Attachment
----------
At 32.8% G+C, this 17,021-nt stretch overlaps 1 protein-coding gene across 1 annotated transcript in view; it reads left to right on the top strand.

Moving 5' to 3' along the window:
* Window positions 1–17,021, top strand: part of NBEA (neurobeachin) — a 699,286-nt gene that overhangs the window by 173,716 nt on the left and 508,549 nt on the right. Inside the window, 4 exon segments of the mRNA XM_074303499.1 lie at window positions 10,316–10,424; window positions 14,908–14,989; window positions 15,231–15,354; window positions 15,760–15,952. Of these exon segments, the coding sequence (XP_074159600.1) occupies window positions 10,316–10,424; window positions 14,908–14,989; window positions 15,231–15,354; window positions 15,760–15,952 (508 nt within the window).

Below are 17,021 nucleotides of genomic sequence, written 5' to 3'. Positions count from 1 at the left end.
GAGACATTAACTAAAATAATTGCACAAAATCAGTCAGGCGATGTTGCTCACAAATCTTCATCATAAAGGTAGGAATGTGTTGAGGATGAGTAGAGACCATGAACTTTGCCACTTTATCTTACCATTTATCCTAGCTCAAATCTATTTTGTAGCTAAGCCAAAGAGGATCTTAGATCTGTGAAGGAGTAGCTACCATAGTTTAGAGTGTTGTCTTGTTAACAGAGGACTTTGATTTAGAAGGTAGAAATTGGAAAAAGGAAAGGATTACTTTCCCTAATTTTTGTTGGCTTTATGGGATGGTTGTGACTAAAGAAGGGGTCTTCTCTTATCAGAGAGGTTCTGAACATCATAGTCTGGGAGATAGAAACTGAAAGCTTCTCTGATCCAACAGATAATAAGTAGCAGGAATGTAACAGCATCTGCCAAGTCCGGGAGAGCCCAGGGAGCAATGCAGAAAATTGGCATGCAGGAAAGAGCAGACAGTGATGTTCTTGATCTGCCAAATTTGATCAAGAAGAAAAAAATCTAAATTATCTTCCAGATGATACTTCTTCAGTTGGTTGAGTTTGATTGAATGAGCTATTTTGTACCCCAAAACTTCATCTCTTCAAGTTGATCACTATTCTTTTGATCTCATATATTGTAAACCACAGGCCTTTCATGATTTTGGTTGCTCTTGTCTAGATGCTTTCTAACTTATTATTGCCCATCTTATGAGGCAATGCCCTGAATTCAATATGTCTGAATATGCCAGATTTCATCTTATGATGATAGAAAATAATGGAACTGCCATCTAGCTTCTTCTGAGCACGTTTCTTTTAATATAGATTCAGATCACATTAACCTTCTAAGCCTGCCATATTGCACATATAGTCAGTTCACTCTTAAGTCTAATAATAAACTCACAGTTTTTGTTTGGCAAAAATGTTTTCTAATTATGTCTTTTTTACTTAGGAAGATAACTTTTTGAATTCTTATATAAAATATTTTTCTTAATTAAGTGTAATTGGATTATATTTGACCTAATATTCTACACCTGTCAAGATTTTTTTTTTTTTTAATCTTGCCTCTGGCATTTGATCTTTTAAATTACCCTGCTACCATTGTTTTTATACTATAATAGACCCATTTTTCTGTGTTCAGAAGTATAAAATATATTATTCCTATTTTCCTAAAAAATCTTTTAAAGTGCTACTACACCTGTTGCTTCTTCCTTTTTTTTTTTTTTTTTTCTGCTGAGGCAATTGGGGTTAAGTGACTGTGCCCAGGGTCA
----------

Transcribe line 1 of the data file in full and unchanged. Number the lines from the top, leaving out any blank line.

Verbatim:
At 32.8% G+C, this 17,021-nt stretch overlaps 1 protein-coding gene across 1 annotated transcript in view; it reads left to right on the top strand.